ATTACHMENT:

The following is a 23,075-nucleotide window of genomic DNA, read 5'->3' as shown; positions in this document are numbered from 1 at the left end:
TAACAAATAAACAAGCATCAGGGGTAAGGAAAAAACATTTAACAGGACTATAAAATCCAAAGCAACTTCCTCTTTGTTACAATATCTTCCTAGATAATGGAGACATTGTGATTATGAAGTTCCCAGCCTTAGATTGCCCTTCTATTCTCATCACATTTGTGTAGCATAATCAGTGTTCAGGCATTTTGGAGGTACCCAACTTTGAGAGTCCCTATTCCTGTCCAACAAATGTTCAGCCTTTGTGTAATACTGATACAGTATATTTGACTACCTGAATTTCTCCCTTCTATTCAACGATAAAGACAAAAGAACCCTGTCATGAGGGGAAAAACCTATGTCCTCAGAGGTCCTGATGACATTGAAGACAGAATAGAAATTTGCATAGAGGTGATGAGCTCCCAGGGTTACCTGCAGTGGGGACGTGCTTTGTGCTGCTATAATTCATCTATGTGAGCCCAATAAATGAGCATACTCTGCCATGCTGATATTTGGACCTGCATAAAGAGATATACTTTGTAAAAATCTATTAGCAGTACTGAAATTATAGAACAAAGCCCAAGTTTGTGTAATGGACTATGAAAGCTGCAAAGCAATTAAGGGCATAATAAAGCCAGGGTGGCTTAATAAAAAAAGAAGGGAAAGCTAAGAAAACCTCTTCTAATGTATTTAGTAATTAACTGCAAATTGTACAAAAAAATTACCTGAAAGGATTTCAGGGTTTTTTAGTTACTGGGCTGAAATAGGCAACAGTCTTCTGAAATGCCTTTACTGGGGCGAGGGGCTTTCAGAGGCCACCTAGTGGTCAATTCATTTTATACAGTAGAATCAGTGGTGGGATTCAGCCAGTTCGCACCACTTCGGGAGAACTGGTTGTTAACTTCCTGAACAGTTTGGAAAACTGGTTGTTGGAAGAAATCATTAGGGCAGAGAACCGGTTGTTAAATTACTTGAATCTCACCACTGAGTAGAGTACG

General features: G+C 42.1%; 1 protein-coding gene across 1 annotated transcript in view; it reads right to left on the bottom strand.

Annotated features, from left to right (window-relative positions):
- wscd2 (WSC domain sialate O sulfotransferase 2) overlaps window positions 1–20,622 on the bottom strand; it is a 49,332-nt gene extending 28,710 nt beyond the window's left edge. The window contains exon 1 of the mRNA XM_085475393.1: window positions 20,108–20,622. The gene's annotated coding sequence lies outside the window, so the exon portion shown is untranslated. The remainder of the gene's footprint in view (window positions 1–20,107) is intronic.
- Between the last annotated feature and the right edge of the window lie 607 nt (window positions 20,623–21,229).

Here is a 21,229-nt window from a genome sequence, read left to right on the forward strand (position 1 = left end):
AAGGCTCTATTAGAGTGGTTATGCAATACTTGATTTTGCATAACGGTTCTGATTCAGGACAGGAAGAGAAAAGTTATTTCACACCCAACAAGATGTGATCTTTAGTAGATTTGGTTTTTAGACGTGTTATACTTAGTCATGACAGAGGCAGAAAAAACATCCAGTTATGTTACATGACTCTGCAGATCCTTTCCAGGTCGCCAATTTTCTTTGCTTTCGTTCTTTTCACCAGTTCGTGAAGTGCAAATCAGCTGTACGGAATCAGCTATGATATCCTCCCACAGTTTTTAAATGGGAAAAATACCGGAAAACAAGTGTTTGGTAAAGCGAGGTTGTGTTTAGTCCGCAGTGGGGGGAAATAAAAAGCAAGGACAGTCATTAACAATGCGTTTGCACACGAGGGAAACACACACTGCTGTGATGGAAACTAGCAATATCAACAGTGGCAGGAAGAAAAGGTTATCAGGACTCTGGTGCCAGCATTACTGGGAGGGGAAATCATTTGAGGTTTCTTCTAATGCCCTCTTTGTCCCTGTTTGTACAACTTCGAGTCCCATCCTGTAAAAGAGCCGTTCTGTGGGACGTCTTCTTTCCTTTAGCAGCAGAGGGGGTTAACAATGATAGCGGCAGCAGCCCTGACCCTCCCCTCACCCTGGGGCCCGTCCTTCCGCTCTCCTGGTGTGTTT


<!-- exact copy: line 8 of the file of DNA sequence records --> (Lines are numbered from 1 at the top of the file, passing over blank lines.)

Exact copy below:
AAGGCTCTATTAGAGTGGTTATGCAATACTTGATTTTGCATAACGGTTCTGATTCAGGACAGGAAGAGAAAAGTTATTTCACACCCAACAAGATGTGATCTTTAGTAGATTTGGTTTTTAGACGTGTTATACTTAGTCATGACAGAGGCAGAAAAAACATCCAGTTATGTTACATGACTCTGCAGATCCTTTCCAGGTCGCCAATTTTCTTTGCTTTCGTTCTTTTCACCAGTTCGTGAAGTGCAAATCAGCTGTACGGAATCAGCTATGATATCCTCCCACAGTTTTTAAATGGGAAAAATACCGGAAAACAAGTGTTTGGTAAAGCGAGGTTGTGTTTAGTCCGCAGTGGGGGGAAATAAAAAGCAAGGACAGTCATTAACAATGCGTTTGCACACGAGGGAAACACACACTGCTGTGATGGAAACTAGCAATATCAACAGTGGCAGGAAGAAAAGGTTATCAGGACTCTGGTGCCAGCATTACTGGGAGGGGAAATCATTTGAGGTTTCTTCTAATGCCCTCTTTGTCCCTGTTTGTACAACTTCGAGTCCCATCCTGTAAAAGAGCCGTTCTGTGGGACGTCTTCTTTCCTTTAGCAGCAGAGGGGGTTAACAATGATAGCGGCAGCAGCCCTGACCCTCCCCTCACCCTGGGGCCCGTCCTTCCGCTCTCCTGGTGTGTTT